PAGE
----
Familiarity with these concepts is assumed in the other two sessions and it is therefore essential that colleagues view this podcast before booking on the webinars below.

  • Introduction to the Hourly Rate Calculator

This session introduces the Hourly Rate Calculator and its use in the costing framework.

It is run as a live session with bookings accepted from NHS Library and Knowledge Specialists.

Following attendance at this session colleagues will receive a log-in to the NHS Costing Wiki and be able to access the various tools associated with the costing framework.

Date Time
Wednesday 19th August 2020 14:00 – 15.30
Tuesday 8th September 2020 11:00 – 12.30
Monday 12th October 2020 10:00 – 11:30
Thursday 19th November 2020 13:00 – 14:30
Friday 11th December 2020 11:00 – 12.30
Friday 11th December 2020 11:00 – 12.30
Tuesday 12th January 2021 10:00 – 11:30
Monday 8th February 2021 14:00 – 15:30
Thursday 18th March 2021 10:00 – 11:30

To book please navigate to the required date on the https://www.lksnorth.nhs.uk/events/ calendar.

  • Introduction to Process Costing

This third session introduces process costing and its use in costing specific elements and services offered by library and knowledge specialists.

Dates:

Date Time
Thursday 27th August 2020 13:00 – 14.30
Wednesday 7th October 2020 13:00 – 14.30
Friday 20th November 2020 11:00 – 12.30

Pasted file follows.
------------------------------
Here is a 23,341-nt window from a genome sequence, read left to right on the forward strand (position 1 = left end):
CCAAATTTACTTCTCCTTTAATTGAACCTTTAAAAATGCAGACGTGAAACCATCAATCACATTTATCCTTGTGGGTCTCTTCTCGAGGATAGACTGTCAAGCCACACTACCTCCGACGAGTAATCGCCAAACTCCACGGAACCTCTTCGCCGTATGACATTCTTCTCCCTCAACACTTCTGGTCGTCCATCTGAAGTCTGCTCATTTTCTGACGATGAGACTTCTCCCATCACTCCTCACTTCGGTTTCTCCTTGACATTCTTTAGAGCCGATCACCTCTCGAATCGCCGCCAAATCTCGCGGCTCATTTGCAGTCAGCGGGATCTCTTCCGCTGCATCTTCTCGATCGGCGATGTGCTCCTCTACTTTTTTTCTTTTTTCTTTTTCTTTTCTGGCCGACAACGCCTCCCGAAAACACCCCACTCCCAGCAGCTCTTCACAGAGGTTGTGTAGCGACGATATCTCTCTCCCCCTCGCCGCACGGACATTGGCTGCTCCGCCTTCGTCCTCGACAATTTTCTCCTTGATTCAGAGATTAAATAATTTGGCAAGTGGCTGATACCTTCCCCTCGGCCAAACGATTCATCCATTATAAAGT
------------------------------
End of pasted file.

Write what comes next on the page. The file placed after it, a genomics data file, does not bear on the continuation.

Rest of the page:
Tuesday 12th January 2021 14:00 – 15.30
Wednesday 25th February 2021 10.00 – 11:30
Wednesday 31st March 2021 9:30 – 11:00

To book please navigate to the required date on the https://www.lksnorth.nhs.uk/events/  calendar. 

If you already have access rights to the NHS Costing Wiki you may log-in here.

[Last updated 30 September 2020]

Health Literacy: an issue for life

To make good decisions about our health, we need to find, understand, appraise and apply health information.  This is the essence of good health literacy.

 

What is the issue?

Levels of health literacy in England are very low: 43% of working age adults cannot understand textual health information, rising to 61% when a numeracy element is added (1); and 43% adults are unable to calculate paracetamol dosage for a child based on age and weight (2).  Individual health literacy also varies.  If someone has just had a significant diagnosis, then their ability to comprehend information will be reduced.